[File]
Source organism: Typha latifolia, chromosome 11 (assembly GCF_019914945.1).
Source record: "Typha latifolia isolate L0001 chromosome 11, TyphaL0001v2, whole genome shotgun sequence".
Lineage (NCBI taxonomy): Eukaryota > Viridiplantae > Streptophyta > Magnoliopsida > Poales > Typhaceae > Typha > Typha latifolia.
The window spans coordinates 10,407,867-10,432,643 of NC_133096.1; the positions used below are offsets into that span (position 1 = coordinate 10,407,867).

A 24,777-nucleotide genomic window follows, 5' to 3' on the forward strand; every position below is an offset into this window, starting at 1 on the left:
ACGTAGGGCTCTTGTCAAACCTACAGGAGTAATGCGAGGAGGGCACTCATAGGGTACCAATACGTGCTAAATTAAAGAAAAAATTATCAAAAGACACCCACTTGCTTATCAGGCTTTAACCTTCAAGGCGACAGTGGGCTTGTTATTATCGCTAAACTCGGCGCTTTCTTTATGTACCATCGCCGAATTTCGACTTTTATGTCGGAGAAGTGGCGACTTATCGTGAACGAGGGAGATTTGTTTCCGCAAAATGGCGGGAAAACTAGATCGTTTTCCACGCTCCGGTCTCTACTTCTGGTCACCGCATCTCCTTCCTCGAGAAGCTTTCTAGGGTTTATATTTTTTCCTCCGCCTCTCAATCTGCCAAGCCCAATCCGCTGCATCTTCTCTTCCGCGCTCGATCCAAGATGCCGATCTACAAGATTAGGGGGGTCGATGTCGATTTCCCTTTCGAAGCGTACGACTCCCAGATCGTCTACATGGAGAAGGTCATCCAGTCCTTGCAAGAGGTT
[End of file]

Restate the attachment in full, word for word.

Source organism: Typha latifolia, chromosome 11 (assembly GCF_019914945.1).
Source record: "Typha latifolia isolate L0001 chromosome 11, TyphaL0001v2, whole genome shotgun sequence".
Lineage (NCBI taxonomy): Eukaryota > Viridiplantae > Streptophyta > Magnoliopsida > Poales > Typhaceae > Typha > Typha latifolia.
The window spans coordinates 10,407,867-10,432,643 of NC_133096.1; the positions used below are offsets into that span (position 1 = coordinate 10,407,867).

A 24,777-nucleotide genomic window follows, 5' to 3' on the forward strand; every position below is an offset into this window, starting at 1 on the left:
ACGTAGGGCTCTTGTCAAACCTACAGGAGTAATGCGAGGAGGGCACTCATAGGGTACCAATACGTGCTAAATTAAAGAAAAAATTATCAAAAGACACCCACTTGCTTATCAGGCTTTAACCTTCAAGGCGACAGTGGGCTTGTTATTATCGCTAAACTCGGCGCTTTCTTTATGTACCATCGCCGAATTTCGACTTTTATGTCGGAGAAGTGGCGACTTATCGTGAACGAGGGAGATTTGTTTCCGCAAAATGGCGGGAAAACTAGATCGTTTTCCACGCTCCGGTCTCTACTTCTGGTCACCGCATCTCCTTCCTCGAGAAGCTTTCTAGGGTTTATATTTTTTCCTCCGCCTCTCAATCTGCCAAGCCCAATCCGCTGCATCTTCTCTTCCGCGCTCGATCCAAGATGCCGATCTACAAGATTAGGGGGGTCGATGTCGATTTCCCTTTCGAAGCGTACGACTCCCAGATCGTCTACATGGAGAAGGTCATCCAGTCCTTGCAAGAGGTT